A six inch piece of two-conductor cord was cut, stripped, and tinned. Small gauge wire was used which was approximately 26AWG. Small pieces of shrink tubing were placed over two of the tinned ends. Those ends were soldered to the terminals of a 3.5mm phono socket. The shrink tubing was heated and snugged down onto the phono terminals and wires. The tinned ends with no shrink tubing were inserted into the NTC screw terminals of the temperature controller. No concern was given to polarity. The 3.5mm socket was glued in place with hot glue. The wires of the temperature controller were divided so the low-voltage DC wires of the thermometer did not mix with the 120VAC wires.
Short wire with tinned ends and 3.5mm socket
Heat shrink on 3.5mm terminals
Shrinking heat tube on a 3.5mm socket
Attaching the 3.5mm socket to the NTC terminals of the controller
3.5mm socket glued in place
The high voltage wires are separated from the low voltage wires
The wire lead ends of the temperature probe were stripped, tinned, and soldered to the terminals of a 3.5mm jack. Shrink tubing was used on each wire. The crimp supports on the jack were tightened onto the wires then the jack was sealed up. The temperature sensor construction was complete.
Shrink tube on a 3.5mm jack
Crimped 3.5mm jack
Completed temperature probe
Testing showed that the controller would display a higher temperature than read by any other thermometer. This is hazardous since water controlled by this would be cooler than necessary and may not cook food thoroughly since it would not reach a safe temperature. This was tested by a digital IR thermometer and a kitchen dial thermometer. At higher temperatures the discrepancy between the IR, dial, and controller widened due to the logarithmic change of resistance.
A digital thermometer disagrees with the controller
A dial thermometer disagrees with the controller
At higher temperatures the controller still reads low
At even higher temperatures the discrepancy increases
The function of the temperature controller was tested by reaching a set point, 130ºFahrenheit, then adding ice to cool the water. The purpose was to see how finicky the controller was. The result was that the controller would not reapply heat until the temperature dropped more than two degrees below the set point. This is good because it means the controller will not cause the relay to chatter excessively.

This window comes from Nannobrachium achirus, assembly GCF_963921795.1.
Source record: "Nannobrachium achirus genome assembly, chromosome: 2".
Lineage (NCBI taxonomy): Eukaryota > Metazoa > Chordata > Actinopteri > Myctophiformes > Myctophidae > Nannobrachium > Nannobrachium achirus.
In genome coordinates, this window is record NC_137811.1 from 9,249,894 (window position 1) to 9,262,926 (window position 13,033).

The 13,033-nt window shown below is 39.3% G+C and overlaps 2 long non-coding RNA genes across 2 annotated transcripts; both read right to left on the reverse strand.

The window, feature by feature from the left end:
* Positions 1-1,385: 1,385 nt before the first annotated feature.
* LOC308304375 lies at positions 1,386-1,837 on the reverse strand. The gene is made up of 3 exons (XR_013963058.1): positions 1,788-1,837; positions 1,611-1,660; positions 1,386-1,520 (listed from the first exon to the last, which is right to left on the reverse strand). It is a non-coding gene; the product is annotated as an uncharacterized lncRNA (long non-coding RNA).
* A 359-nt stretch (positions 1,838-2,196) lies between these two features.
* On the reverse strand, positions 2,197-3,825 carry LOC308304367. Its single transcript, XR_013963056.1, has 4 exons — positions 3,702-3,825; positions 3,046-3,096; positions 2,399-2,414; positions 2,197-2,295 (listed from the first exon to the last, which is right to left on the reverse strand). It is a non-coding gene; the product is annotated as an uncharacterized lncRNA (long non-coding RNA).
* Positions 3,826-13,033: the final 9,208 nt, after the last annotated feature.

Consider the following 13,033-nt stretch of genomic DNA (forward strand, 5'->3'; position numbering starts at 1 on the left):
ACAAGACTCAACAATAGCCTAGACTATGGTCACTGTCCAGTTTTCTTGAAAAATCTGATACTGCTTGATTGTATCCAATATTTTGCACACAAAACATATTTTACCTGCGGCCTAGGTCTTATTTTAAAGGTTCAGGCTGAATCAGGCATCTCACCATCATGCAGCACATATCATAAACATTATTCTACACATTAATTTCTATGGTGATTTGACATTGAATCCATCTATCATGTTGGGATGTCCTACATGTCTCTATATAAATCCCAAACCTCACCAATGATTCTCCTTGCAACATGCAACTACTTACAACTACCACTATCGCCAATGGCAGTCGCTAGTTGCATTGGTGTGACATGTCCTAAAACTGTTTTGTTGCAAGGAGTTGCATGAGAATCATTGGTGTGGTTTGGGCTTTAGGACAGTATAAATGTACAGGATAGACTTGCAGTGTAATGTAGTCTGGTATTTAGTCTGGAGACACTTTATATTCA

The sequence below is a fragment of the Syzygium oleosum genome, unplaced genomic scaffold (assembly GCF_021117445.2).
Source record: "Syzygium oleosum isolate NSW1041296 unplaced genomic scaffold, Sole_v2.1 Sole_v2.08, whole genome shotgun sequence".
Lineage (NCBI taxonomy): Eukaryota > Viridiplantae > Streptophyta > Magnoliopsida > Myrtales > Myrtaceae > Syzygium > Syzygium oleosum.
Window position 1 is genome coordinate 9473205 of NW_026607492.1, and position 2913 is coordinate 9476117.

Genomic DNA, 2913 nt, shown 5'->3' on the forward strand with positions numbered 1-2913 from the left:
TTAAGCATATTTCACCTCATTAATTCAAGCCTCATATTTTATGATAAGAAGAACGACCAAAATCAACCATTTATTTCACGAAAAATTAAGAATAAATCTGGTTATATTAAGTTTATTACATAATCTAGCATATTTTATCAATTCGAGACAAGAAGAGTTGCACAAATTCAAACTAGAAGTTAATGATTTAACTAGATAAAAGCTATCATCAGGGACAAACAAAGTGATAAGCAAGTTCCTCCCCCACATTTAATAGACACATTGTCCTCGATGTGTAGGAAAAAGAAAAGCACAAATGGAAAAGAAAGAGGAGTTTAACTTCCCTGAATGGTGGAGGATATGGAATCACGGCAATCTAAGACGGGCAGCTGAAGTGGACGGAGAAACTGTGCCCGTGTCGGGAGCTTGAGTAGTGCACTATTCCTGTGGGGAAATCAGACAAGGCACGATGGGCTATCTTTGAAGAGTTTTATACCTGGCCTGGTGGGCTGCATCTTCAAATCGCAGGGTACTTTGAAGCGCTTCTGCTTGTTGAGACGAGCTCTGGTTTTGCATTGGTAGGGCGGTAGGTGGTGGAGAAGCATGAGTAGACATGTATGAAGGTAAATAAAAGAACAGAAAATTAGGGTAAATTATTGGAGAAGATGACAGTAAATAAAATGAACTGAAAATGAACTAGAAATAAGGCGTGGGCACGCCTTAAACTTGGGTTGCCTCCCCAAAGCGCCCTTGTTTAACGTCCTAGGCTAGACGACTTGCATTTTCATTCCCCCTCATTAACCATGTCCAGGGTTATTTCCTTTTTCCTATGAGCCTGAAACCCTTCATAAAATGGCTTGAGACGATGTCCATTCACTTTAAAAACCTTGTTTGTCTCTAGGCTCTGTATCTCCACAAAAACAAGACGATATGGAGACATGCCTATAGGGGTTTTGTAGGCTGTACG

Testing the controller's operation by cooling the water
To test against a known successful recipe using this controller two eggs were put in while the controller reported it was at 167º Fahrenheit. The first egg was cooked for fifteen minutes according to the chart from Sous Vide Supreme. An egg timer was also put into the oven which displays the doneness of eggs by changing color as heat permeates the timer and eggs. After fifteen minutes one egg was removed and the egg timer displayed it had reached the soft doneness point. The egg white was liquid and lumpy but the yolk was the correct consistency and flavor.
Egg timers and 167ºFahrenheit water
Eggs were put in and the temperature dropped
The egg timer shows soft cooked eggs
One egg cooked at 167ºFahrenheit for fifteen minutes
Liquid and lumpy egg white
Well cooked yolk
The second egg was removed after 23 minutes when the egg timer showed it to be fully heated. In this egg the white was still liquid and lumpy but the yolk had partially hardened. These symptoms suggest that the water was not sufficiently heated. To fix this problem two solutions were apparent at first. The first option is to make a chart showing the desired water temperature and the temperature to set on the controller. The second option is to insert a potentiometer or rheostat to change the temperature reading so that a calibration is possible.
One egg cooked at 167ºFahrenheit for 23 minutes
Video of opening a cooked egg
To test the properties of the NTC an ohmmeter was attached while the temperature was changed. Since the resistance falls as the temperature rises it will be necessary to increase the resistance of the probe. This should be able to be accomplished by putting a variable resistor in series with the probe.
If people reproduced this project and did not encounter a discrepancy with the thermometer they would be done with the build.
- Insert calibration resistor. ≤1KΩ
- Draft controller template for cut-out
- Sketch circuit with optional calibrating potentiometer
Journal page 1
Journal page 2
Journal page 3
Journal page 4
The rest of the posts for this project have been arranged by date.
A list showing of all the final posts of COMPLETED projects.
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